The Senate Intelligence Committee investigating Russian interference in the 2016 US presidential election was expecting more than it got from Twitter on Thursday (Sep. 28).
At a committee briefing, Twitter executives gave Congress their analysis of how the social media platform may have been exploited by the Russian government in the run up to the election in 2016. According to at least one committee member, the company came up short.
For reasons that were unclear, Twitter’s investigation was largely built around Facebook’s recent discovery that advertisers with possible ties to the Kremlin had spent $100,000 in ads on its platform. ”Of the roughly 450 accounts that Facebook recently shared as a part of their review, we concluded that 22 had corresponding accounts on Twitter,” the company wrote in a blog post following the briefings. “In addition, from those accounts we found an additional 179 related or linked accounts, and took action on the ones we found in violation of our rules.” The company apparently found almost nothing beyond that.
Committee member Mark Warner, a Democratic senator from Virginia, said in a press conference after the briefings that Twitter’s findings were “inadequate,” according to Recode.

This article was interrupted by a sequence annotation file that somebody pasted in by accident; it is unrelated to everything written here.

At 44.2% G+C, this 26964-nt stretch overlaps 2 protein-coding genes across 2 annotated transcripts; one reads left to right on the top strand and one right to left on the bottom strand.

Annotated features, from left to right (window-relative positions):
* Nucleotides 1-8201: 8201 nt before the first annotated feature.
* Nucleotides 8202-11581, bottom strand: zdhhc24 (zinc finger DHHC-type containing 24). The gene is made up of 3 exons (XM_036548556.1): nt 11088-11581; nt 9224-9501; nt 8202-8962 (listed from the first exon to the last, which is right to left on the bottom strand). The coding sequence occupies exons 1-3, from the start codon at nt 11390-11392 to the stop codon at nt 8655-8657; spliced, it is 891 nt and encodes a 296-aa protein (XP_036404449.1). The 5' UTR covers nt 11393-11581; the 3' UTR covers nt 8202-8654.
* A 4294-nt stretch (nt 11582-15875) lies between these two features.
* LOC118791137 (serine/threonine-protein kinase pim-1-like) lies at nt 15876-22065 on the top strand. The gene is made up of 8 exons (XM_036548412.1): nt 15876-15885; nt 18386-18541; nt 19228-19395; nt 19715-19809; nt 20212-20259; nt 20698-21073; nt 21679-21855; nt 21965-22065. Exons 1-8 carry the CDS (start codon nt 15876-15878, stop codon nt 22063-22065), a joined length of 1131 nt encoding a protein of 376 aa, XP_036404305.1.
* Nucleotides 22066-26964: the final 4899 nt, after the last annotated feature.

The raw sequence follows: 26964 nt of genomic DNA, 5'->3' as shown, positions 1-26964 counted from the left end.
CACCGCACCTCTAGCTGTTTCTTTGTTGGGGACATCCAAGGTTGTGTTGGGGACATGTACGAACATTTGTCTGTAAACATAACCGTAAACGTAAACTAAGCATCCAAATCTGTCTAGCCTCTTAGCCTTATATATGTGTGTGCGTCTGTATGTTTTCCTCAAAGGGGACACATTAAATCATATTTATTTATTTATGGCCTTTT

“The notion that their work was basically derivative, based upon accounts that Facebook had identified, showed an enormous lack of understanding from the Twitter team of how serious this issue is, the threat it poses to democratic institutions, and again, begs many more questions than they ,” Warner said.
In its blog post, Twitter said it has been working on detecting and shutting down spam bots for years, and has many systems in place to do so: ”On average, our automated systems catch more than 3.2 million suspicious accounts globally per week,” the company said. It did not say, however, how many of those accounts have ties to the Russian government, or describe any attempts it has made to find out.
The company also disclosed in the briefings and its blog post that Russia Today (RT), a media outlet funded by the Russian government, “spent $274,100 in US ads in 2016.” The television network is not exactly the kind of covert operation federal investigators are after, however.
Beyond those details, Twitter provided the committee a broad overview about how it combats the activities of nefarious bots and their efforts to game trending topics, and how the company struggles to detect human users that coordinate with each other and create an “effect similar to that of spam.”
“Twitter deeply respects the integrity of the election process, which is a cornerstone for all democracies,” the company said in the post. “We will continue to strengthen Twitter against attempted manipulation, including malicious automated accounts and spam, as well as other activities that violate our Terms of Service.”